December 22, 2017

As you may know, today the President signed into law the most sweeping tax legislation in a generation. Among the changes, starting in 2018, the new legislation limits the amount of state and local taxes that individuals may deduct each year on their tax returns.

As this new limitation is of particular interest at year end, we would like to provide greater clarification on the matter.

Which state and local taxes are affected? For 2018, individual taxpayers’ deductions may be limited for both state and local income taxes and state and local property taxes. In addition, the deduction for foreign property taxes will be eliminated. (NOTE: the new limitations do not apply to property taxes paid on a rental property or deductible by a trade or business.)

What is the new limit? Beginning in 2018, only up to $10,000 in combined state and local income taxes and property taxes will be deductible as an itemized deduction. Foreign property taxes will no longer be deductible.

Does this affect me? If you usually claim the standard deduction, then this change will likely have little or no impact on your tax liability. If, however, you do itemize and usually claim more than $10,000 in state and local income and property taxes, then you are more likely to be affected by the new limits. If you file a non-resident tax return, then the change may only affect your deduction for state and local income taxes, not property taxes.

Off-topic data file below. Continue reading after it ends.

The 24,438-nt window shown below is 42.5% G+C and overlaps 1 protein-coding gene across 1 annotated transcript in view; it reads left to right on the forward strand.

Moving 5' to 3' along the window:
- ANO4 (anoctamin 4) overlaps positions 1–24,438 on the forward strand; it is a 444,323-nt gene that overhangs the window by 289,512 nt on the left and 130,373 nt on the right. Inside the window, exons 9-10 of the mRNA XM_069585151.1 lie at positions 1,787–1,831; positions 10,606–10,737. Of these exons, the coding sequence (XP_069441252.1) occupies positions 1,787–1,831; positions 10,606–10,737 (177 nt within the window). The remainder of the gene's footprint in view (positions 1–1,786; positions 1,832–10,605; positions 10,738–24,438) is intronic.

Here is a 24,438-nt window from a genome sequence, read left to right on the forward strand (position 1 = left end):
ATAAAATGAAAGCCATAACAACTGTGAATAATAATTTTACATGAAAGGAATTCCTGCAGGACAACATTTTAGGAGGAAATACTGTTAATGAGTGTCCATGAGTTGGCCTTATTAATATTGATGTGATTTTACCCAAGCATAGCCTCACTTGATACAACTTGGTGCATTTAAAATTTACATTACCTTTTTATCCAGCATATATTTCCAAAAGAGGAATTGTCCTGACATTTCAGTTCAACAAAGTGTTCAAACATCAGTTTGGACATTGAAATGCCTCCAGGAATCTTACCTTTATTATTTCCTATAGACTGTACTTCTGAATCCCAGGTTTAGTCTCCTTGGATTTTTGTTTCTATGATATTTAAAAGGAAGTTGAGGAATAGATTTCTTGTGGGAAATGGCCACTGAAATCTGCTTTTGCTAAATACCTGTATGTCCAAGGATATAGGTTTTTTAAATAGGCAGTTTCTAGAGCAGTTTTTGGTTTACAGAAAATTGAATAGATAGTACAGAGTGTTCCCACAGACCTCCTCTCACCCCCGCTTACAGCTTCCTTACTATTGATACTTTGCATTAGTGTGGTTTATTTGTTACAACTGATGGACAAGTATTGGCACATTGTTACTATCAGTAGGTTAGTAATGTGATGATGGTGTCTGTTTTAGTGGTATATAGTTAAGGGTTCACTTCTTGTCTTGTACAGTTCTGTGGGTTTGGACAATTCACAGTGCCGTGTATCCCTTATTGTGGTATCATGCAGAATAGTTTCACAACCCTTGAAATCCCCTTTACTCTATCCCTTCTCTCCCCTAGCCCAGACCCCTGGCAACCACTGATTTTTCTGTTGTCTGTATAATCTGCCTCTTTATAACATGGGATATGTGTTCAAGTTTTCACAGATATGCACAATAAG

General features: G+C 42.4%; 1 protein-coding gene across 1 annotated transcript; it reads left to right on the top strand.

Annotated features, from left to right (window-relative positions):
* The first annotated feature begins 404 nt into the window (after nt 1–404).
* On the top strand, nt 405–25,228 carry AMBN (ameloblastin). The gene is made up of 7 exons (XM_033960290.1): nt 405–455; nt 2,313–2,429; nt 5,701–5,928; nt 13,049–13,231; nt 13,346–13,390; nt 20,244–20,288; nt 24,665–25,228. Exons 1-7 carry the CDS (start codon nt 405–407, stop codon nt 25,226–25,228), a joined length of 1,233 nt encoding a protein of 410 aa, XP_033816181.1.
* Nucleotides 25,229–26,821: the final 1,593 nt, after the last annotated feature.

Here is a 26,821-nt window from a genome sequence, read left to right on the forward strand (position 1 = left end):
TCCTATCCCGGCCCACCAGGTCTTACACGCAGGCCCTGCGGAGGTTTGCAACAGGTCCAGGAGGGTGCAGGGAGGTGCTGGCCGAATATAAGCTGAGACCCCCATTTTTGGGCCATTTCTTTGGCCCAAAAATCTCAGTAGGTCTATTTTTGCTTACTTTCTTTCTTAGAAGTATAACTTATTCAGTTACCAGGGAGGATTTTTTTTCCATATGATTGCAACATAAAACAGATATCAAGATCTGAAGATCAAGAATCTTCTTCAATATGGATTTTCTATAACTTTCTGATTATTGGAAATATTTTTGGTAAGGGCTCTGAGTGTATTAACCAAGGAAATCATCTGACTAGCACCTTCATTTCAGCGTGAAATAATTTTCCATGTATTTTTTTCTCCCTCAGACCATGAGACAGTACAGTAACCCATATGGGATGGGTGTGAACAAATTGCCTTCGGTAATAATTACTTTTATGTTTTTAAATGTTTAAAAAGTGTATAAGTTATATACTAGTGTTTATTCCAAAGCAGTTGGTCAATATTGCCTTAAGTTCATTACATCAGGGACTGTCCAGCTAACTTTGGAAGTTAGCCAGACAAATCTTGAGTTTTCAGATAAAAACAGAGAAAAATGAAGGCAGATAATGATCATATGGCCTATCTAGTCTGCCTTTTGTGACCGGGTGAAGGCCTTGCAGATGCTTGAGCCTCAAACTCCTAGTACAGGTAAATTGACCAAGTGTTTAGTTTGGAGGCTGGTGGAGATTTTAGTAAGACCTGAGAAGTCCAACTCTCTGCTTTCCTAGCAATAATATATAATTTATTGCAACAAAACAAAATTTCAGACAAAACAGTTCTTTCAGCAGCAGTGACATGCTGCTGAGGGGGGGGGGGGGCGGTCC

Should I pre-pay my 2018 property taxes by December 31, 2017? A common tax planning technique for 2017 is to pay state income taxes and property taxes on or before December 31, 2017, in order to obtain a deduction in 2017, as opposed to delaying the payment/deduction to 2018, where it may be limited. Indeed, some U.S. counties are encouraging taxpayers to prepay their 2018 property taxes in 2017. However, in order for 2018 property taxes to be deductible in 2017, the 2018 property taxes must have been assessed and the prepayment of the 2018 property taxes must be paid by December 31, 2017. In addition, if you have an alternative minimum tax liability for 2017, the prepayment of 2018 property taxes may not provide you with any tax benefit (since property taxes are not deductible for purposes of the Alternative Minimum Tax).

Should I pre-pay my 2018 state and local income taxes by December 31, 2017? The new law does not allow an individual to claim an itemized deduction in 2017 on a pre-payment of state and local income tax for 2018 or future years. If you still have an outstanding state income tax liability for 2017 (because you suspect you will have a balance due with your 2017 state return), then we suggest you consider pre-paying the 2017 tax liability by December 31, 2017. As with property taxes, if you are liable for the Alternative Minimum Tax in 2017, you may not receive a benefit for the 2017 payments of some or most of your state income taxes.